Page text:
BERKELEY – Following the resignation of Nicholas Dirks from the
University of California Berkeley's Chancellor position, and the resignation of former law school Dean
Sujit Choudhry, the university is making
changes to how it handles complaints of sexual harassment.
Dirks was chancellor in 2015 when Choudhry was accused of sexual
harassment by his executive assistant, who has since filed a lawsuit
against Choudhry and the university.
As the university moves forward with finding a new
chancellor, it is taking action to make changes, according to Dan Mogulof,
assistant vice chancellor and executive director of communications and public affairs at the University of California Berkeley.
"Significant changes are already underway," Mogulof
told the Northern California Record. Mogulof
directed the Record to a March 18 message from University of California President
For example, Napolitano created a Systemwide Peer Review
Committee to review and approve all sanctions against senior university
personnel who have been found in violation of the university's policy on sexual
violence and sexual harassment. The
committee is composed of a dozen individuals, including Sheryl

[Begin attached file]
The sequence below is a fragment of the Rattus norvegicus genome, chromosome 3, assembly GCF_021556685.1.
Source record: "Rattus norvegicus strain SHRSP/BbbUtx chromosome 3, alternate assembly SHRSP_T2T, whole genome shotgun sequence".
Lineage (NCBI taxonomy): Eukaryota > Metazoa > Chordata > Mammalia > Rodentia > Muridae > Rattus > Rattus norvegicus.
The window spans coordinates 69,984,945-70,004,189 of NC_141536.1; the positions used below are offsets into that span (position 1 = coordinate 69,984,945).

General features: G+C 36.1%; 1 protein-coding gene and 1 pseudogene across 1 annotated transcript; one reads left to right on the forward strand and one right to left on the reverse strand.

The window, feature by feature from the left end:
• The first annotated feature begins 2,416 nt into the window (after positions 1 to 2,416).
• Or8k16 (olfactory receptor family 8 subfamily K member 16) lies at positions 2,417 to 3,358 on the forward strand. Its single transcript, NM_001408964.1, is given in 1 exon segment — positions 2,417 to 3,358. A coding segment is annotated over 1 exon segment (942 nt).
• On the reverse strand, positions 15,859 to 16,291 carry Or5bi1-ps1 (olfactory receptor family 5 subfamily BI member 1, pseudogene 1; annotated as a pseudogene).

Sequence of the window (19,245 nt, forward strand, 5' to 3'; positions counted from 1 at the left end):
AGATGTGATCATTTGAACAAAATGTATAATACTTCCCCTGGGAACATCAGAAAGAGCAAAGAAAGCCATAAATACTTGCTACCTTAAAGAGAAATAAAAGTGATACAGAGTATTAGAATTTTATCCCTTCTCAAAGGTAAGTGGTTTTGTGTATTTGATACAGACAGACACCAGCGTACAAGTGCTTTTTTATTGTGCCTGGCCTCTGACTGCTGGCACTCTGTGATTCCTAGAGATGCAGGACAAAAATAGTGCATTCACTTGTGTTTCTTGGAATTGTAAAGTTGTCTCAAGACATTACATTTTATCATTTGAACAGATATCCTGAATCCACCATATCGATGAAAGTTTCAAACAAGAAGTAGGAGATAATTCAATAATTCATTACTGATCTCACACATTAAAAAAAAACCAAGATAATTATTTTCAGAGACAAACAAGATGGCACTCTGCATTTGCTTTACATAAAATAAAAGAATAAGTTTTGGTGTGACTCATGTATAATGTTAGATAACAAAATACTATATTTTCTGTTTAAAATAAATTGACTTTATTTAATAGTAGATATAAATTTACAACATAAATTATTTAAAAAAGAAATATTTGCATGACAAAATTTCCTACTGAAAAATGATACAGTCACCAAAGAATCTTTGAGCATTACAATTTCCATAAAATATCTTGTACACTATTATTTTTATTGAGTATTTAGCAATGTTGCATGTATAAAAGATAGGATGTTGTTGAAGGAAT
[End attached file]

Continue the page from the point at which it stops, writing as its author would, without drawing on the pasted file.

Vacca, UC chief compliance and audit officer and chair of the President’s Task
Force on Preventing and Responding to Sexual Violence, Allison Woodall, deputy
general counsel, Fiona Doyle, dean of graduate division, professor of mineral
engineering (UC Berkeley), and nine other individuals in positions of
leadership from various University of California branches.
"Chancellor Dirks did not determine the sanctions imposed on
the former dean in his role as an administrator," Mogulof said."Disciplinary
issues in this case were handled by the former executive vice
chancellor/provost, Claude Steele."
Mogulof told the Northern
California Record that Steele is not on campus, but outlined his reasoning
behind Choudhry's sanctions in a letter to the Daily Californian.
In that letter, Steele wrote:
carefully developed and imposed on the dean — following standard procedures,
precedents and advice from legal counsel — a set of sanctions in a strongly
worded letter: a 10 percent pay reduction, mandatory counseling at his own
expense, monitoring in the workplace under the threat of losing his deanship
and a written apology to the victim. But looking back now — with reflection and
being much affected by others’ reactions to these sanctions — I understand why,
in the view of many, they fell short."
Steele noted that there were several issues to be aware of and to improve
on: the bureaucratic institutional distance that can grow between the decision-makers and individuals involved; the lack of an institutionally representative
panel to develop sanctions, and to ensure awareness that treatment of
individuals in classroom and workplace settings are not the same following
institutional rules and regulations.
Choudhry resigned from his position as dean of the law school and has
returned to his tenured faculty position, returning to campus in September
after a suspension earlier this year. The university is conducting a nationwide
search to fill the University of California Berkeley chancellor position.